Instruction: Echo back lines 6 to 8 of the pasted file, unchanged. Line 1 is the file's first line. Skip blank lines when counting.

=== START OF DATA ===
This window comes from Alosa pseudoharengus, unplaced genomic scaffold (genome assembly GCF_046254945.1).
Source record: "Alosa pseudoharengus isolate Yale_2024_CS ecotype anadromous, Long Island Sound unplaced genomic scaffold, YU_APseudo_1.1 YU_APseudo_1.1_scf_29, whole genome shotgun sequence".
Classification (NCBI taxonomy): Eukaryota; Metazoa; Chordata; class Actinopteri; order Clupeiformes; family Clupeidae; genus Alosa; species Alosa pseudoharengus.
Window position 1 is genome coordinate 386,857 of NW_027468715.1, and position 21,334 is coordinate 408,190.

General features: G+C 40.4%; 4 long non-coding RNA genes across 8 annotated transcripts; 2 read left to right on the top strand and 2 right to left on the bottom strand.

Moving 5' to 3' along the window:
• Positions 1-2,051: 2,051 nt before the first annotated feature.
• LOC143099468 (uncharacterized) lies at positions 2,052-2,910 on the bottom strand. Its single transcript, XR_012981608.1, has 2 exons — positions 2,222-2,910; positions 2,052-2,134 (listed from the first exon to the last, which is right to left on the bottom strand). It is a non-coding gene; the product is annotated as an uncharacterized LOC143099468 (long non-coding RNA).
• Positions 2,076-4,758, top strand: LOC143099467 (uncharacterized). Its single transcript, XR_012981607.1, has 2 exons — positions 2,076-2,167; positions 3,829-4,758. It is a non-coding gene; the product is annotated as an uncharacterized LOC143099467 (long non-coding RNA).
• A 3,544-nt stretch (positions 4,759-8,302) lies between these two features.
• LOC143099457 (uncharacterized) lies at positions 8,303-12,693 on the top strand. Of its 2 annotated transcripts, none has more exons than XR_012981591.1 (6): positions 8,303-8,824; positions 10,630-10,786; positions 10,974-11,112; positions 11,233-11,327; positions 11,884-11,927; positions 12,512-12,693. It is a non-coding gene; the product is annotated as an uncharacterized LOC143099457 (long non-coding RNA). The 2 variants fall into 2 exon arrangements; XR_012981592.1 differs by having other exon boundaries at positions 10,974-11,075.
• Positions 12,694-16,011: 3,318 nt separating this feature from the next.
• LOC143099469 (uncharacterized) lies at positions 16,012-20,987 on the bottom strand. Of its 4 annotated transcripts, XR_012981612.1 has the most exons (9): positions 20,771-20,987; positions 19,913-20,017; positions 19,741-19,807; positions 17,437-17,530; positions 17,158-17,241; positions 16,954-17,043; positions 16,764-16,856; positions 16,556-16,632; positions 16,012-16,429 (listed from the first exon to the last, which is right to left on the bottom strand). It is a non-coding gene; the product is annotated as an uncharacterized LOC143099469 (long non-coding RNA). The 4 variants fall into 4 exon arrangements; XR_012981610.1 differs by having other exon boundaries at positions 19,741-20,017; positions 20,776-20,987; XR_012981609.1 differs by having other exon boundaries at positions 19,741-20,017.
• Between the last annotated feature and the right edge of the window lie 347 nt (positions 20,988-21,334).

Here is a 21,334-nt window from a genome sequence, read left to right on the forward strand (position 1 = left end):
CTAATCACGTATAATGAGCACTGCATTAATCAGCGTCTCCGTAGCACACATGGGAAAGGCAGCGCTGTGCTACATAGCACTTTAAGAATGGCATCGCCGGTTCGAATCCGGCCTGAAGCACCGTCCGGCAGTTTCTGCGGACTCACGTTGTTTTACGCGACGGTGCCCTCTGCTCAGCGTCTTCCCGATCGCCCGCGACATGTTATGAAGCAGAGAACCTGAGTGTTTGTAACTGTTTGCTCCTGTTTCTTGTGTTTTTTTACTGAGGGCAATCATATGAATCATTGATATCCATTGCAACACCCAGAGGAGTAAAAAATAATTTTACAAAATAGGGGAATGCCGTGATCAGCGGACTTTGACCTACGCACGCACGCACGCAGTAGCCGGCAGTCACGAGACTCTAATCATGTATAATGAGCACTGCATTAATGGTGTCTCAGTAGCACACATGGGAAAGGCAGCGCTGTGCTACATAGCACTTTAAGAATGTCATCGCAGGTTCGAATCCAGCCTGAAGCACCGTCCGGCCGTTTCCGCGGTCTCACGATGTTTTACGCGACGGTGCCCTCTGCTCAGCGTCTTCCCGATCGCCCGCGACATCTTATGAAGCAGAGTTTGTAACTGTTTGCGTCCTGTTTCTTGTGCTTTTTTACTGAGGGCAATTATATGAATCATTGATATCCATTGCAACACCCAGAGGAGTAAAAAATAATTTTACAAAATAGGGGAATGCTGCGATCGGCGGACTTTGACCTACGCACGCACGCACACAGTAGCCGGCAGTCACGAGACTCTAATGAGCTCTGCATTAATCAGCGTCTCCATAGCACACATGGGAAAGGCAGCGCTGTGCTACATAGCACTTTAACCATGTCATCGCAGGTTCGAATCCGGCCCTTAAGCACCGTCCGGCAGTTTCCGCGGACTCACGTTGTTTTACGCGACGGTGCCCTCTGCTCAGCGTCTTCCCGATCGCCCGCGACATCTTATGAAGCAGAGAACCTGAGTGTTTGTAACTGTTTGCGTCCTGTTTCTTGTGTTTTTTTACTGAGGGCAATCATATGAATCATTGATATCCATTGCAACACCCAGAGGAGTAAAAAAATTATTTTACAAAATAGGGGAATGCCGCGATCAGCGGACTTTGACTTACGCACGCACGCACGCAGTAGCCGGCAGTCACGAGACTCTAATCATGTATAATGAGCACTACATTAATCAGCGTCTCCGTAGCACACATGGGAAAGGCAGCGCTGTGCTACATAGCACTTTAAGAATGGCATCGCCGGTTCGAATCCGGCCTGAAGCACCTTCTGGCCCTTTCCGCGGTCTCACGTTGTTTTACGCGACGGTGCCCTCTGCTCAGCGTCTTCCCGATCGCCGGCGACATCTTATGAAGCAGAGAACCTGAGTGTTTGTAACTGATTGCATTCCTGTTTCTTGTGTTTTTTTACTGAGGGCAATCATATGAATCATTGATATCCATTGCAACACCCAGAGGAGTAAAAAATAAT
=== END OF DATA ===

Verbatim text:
Moving 5' to 3' along the window:
• Positions 1-2,051: 2,051 nt before the first annotated feature.
• LOC143099468 (uncharacterized) lies at positions 2,052-2,910 on the bottom strand. Its single transcript, XR_012981608.1, has 2 exons — positions 2,222-2,910; positions 2,052-2,134 (listed from the first exon to the last, which is right to left on the bottom strand). It is a non-coding gene; the product is annotated as an uncharacterized LOC143099468 (long non-coding RNA).